Is a nation that uses a plurality/winner-take-all electoral system to determine representation in its legislature democratic? This is the crux of the matter before the courts.
At the most fundamental level, democracy is the rule of the majority, and a plurality is not a majority. Duly-elected governments using a plurality voting method may have many virtues, but they rarely produce a government that has the support of the majority of its citizens. Therefore, only in rare instances are they democratic.
In Canada, section 3 of the Charter of Rights and Freedoms guarantees that each citizen has the right to effective representation and to participate meaningfully in the electoral process. These are substantive rights that go beyond the right to place a vote into a ballot box. Moreover, judgements concerning the application of above-mentioned rights must conform to the values of a free and democratic society.
Upon application of the plurality voting method, the candidate who gets the most votes wins, and all other votes beyond what is necessary to establish the plurality are simply discarded. Most often, these ineffective votes comprise the majority of votes cast in the electoral district.
Consequently, the plurality method is not democratically legitimate. It lacks a mechanism that can take the discarded votes and make them effective. Generally speaking, there are two types of mechanisms in use to counter the problem: an aggregation of votes across electoral districts and a redistribution of seats based on the aggregation or a compilation of voting preferences within electoral districts in order to establish which candidate has the support of the majority of electors.
It is the addition of these mechanisms to the simple procedure of counting the initial votes cast for each candidate in every electoral district that produces a democratically legitimate electoral result. It is the absence of any such mechanism that renders the plurality method democratically illegitimate.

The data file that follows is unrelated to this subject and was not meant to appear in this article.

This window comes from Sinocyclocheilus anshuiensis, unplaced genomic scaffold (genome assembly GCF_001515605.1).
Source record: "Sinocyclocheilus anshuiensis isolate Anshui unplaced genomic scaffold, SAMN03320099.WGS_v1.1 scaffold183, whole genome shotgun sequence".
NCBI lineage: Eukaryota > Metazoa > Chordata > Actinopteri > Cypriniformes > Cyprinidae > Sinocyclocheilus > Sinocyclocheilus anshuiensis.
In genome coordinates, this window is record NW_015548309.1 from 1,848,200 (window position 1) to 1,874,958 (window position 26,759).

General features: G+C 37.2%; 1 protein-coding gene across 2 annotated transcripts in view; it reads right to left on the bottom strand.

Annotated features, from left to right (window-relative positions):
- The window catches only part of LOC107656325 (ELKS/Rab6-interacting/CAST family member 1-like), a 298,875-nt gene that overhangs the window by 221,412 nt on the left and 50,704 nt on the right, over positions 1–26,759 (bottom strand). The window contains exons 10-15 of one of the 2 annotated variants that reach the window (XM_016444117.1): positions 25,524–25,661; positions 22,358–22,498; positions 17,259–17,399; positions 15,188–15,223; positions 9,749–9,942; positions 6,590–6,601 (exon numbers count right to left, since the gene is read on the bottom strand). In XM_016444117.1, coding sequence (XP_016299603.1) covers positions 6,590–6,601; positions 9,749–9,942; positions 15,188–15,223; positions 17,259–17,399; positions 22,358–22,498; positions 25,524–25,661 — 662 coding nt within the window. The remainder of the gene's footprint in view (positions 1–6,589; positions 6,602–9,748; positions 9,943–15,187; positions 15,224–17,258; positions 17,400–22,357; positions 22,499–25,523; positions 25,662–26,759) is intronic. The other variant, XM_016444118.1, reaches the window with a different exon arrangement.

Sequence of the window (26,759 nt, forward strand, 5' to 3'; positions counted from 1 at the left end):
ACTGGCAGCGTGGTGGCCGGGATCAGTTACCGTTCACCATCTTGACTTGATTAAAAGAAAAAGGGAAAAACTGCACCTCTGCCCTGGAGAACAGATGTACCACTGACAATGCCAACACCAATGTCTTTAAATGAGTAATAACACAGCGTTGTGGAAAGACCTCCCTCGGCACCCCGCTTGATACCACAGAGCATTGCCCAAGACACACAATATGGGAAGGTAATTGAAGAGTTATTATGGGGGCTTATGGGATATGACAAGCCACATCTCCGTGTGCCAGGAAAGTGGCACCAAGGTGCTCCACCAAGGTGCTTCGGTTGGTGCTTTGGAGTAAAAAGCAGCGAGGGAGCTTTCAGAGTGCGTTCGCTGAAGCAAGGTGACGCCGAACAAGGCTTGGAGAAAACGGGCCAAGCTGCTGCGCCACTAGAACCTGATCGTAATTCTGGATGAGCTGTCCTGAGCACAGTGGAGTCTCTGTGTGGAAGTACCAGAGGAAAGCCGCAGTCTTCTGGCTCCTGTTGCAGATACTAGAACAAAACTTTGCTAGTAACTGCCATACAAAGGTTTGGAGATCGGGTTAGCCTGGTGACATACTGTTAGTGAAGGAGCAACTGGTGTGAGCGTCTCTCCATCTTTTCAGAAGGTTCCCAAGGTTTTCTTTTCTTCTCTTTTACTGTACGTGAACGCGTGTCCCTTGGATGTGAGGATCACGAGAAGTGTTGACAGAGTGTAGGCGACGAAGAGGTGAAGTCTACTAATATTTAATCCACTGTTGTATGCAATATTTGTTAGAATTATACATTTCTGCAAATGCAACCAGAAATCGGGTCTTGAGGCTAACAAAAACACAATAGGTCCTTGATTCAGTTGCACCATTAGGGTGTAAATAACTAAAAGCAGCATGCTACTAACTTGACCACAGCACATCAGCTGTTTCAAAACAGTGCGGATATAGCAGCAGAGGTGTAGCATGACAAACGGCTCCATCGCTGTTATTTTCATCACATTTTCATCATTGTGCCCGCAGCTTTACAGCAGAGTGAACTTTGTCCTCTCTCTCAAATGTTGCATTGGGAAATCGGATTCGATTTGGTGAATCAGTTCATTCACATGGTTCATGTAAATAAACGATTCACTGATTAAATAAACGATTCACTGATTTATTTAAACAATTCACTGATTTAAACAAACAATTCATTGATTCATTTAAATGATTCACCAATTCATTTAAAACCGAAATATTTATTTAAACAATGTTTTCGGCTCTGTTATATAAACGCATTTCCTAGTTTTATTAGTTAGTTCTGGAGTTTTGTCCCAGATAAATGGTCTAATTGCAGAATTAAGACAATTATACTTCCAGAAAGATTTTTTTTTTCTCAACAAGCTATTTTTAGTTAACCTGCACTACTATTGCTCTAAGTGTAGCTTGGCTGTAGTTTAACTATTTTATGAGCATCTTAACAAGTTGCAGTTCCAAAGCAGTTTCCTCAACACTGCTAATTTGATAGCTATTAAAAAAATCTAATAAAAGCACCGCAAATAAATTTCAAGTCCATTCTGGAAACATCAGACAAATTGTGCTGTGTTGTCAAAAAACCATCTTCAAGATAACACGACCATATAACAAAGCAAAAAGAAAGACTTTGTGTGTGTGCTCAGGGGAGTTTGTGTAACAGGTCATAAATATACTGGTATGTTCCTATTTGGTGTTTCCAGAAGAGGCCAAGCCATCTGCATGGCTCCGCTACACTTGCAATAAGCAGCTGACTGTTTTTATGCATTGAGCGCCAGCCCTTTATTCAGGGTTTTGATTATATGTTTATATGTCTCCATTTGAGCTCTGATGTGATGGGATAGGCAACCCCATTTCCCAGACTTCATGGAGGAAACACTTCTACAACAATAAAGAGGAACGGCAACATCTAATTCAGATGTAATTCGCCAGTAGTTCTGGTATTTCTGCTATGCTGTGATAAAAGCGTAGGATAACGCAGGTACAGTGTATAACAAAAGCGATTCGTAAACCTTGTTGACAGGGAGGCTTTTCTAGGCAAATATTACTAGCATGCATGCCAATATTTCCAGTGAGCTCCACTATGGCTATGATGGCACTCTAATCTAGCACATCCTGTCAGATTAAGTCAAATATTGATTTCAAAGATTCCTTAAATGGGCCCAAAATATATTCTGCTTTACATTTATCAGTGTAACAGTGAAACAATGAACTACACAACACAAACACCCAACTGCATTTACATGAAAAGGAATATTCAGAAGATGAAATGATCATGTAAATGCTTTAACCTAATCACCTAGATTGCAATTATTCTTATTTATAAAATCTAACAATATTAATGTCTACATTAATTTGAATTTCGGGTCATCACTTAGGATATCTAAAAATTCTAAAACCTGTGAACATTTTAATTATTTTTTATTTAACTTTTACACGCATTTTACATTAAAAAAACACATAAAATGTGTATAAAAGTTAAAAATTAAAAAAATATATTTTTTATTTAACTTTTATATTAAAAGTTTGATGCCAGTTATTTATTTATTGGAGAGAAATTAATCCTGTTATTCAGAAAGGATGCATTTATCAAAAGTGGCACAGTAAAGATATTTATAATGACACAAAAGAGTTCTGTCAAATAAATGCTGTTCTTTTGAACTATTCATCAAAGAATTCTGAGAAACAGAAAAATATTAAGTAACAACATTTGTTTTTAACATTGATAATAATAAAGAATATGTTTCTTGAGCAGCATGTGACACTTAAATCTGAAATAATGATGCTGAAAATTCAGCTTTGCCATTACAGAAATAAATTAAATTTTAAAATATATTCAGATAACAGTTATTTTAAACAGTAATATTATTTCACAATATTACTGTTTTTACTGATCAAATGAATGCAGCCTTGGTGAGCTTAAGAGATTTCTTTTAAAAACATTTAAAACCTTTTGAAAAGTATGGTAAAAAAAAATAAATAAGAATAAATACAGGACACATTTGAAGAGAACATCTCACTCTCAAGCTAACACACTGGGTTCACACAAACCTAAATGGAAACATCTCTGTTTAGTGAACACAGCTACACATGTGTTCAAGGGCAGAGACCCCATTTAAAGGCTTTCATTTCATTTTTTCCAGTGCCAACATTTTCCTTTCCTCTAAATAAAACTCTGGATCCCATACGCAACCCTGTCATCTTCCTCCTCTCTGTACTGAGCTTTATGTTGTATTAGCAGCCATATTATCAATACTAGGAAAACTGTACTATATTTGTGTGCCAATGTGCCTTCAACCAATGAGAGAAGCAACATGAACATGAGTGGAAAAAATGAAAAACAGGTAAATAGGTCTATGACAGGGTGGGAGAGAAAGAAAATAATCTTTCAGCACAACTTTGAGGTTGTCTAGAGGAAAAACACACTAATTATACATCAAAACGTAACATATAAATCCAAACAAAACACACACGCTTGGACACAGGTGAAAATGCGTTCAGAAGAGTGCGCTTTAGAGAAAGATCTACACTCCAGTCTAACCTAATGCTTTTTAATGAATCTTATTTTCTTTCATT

Importantly, the motion before the Courts has as its objective to obtain a judgement that declares the plurality method democratically illegitimate and as a result constitutionally null and void. It does not ask the Court to provide the remedy. There are a number of voting methods available from both the proportional and majoritarian categories that can restore democratic legitimacy to our electoral process. The Court may give guidance with regard to how the right to effective representation and meaningful participation in the electoral process must be respected, but the choice of which voting system will replace the plurality method will rest with the legislature.
We anticipate that the Quebec government will be given one year to comply with the decision, which promises to finally bring about a political debate concerning the voting system that must lead to a substantive result. As well, we anticipate that similar motions would be filed elsewhere in Canada.